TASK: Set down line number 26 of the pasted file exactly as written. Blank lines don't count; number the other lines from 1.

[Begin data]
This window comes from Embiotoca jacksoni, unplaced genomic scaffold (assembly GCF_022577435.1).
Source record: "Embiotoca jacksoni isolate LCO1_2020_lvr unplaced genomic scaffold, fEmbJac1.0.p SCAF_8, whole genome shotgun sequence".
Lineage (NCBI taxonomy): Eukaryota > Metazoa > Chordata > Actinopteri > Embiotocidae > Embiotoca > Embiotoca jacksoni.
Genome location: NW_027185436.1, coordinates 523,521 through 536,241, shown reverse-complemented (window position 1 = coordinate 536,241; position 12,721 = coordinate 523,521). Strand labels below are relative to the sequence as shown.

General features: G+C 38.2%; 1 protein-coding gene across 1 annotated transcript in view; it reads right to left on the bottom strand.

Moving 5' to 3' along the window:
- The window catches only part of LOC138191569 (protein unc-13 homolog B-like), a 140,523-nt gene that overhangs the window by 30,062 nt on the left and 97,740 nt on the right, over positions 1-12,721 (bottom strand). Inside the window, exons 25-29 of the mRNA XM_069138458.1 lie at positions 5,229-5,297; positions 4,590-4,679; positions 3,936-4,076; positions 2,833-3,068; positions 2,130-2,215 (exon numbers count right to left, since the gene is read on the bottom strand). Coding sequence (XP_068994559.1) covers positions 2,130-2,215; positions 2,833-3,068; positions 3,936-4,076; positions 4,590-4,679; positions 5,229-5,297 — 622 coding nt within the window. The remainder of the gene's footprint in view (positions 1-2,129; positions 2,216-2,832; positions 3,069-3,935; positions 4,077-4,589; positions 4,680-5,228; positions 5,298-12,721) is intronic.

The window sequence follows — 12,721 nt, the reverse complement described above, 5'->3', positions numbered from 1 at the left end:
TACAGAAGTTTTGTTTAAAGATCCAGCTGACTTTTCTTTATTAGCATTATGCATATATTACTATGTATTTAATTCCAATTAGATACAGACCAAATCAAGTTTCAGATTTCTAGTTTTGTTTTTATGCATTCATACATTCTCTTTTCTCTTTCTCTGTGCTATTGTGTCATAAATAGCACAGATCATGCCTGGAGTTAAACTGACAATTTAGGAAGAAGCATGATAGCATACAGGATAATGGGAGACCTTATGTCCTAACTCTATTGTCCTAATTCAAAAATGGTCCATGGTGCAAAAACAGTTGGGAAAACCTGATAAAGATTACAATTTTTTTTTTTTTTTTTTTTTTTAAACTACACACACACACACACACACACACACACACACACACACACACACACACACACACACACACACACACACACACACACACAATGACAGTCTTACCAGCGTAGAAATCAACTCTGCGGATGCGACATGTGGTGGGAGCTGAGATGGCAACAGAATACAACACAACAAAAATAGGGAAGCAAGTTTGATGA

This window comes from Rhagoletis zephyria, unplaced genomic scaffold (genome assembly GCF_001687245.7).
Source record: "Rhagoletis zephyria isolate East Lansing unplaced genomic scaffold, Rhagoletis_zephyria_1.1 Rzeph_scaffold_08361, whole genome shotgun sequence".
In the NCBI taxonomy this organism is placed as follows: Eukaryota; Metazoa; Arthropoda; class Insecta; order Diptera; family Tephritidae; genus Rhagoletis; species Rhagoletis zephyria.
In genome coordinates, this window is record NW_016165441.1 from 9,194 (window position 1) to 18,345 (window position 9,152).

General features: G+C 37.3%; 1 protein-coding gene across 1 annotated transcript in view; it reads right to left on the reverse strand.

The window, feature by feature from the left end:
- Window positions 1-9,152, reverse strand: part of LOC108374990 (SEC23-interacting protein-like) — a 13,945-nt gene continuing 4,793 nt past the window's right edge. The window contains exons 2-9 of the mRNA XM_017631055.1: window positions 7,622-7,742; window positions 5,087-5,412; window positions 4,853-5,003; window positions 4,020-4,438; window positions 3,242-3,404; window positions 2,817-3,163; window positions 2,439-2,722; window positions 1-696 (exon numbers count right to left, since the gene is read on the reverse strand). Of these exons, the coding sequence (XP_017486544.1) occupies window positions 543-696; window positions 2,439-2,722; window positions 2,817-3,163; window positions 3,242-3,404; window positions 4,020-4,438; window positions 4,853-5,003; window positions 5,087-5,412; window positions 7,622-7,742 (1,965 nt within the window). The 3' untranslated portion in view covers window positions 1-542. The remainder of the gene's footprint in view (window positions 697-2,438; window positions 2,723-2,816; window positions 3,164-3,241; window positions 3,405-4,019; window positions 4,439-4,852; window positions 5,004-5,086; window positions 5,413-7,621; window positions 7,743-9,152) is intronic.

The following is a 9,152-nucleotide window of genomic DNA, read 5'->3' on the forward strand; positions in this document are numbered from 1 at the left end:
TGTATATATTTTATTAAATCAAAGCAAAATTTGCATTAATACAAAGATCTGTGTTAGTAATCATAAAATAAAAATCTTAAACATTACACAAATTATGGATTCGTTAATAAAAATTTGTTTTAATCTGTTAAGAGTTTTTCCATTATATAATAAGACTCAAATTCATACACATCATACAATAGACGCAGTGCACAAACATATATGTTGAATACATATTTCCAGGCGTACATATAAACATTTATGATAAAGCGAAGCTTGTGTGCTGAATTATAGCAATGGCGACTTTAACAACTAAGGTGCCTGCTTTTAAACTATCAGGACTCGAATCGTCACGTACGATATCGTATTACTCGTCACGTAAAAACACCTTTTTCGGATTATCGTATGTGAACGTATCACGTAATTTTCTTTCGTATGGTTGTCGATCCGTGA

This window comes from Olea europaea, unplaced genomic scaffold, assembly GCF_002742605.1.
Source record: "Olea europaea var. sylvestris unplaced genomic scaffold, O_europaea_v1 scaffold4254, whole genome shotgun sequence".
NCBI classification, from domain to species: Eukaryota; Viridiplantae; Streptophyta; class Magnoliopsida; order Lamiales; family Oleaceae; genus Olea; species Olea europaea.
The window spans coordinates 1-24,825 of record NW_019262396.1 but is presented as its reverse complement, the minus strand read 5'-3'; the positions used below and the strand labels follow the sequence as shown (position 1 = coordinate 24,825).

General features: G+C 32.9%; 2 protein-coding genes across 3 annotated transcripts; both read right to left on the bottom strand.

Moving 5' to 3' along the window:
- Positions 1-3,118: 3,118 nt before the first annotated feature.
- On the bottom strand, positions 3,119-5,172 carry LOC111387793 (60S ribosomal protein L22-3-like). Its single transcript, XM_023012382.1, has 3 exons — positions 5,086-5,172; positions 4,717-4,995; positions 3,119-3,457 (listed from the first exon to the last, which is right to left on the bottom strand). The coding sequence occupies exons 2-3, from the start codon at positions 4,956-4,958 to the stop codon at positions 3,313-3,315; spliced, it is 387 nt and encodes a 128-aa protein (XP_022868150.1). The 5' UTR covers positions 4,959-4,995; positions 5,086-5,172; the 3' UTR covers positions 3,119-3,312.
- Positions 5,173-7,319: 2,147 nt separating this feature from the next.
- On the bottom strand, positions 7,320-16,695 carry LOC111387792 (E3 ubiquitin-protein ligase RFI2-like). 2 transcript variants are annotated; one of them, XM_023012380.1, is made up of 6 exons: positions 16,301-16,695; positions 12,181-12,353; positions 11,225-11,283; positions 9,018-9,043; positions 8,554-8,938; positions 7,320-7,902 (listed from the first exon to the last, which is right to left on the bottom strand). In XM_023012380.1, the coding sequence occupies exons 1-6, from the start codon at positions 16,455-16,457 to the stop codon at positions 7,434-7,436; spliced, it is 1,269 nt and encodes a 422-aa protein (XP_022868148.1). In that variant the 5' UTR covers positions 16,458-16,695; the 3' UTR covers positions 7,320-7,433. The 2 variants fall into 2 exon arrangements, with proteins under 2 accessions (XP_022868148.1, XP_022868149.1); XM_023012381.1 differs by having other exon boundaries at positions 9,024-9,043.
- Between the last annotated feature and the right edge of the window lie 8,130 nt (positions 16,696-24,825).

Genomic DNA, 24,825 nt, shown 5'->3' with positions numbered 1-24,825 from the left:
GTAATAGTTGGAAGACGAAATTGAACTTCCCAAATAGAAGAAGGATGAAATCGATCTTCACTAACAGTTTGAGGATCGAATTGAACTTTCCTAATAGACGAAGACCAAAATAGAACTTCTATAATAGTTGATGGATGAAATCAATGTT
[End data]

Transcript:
- On the bottom strand, positions 3,119-5,172 carry LOC111387793 (60S ribosomal protein L22-3-like). Its single transcript, XM_023012382.1, has 3 exons — positions 5,086-5,172; positions 4,717-4,995; positions 3,119-3,457 (listed from the first exon to the last, which is right to left on the bottom strand). The coding sequence occupies exons 2-3, from the start codon at positions 4,956-4,958 to the stop codon at positions 3,313-3,315; spliced, it is 387 nt and encodes a 128-aa protein (XP_022868150.1). The 5' UTR covers positions 4,959-4,995; positions 5,086-5,172; the 3' UTR covers positions 3,119-3,312.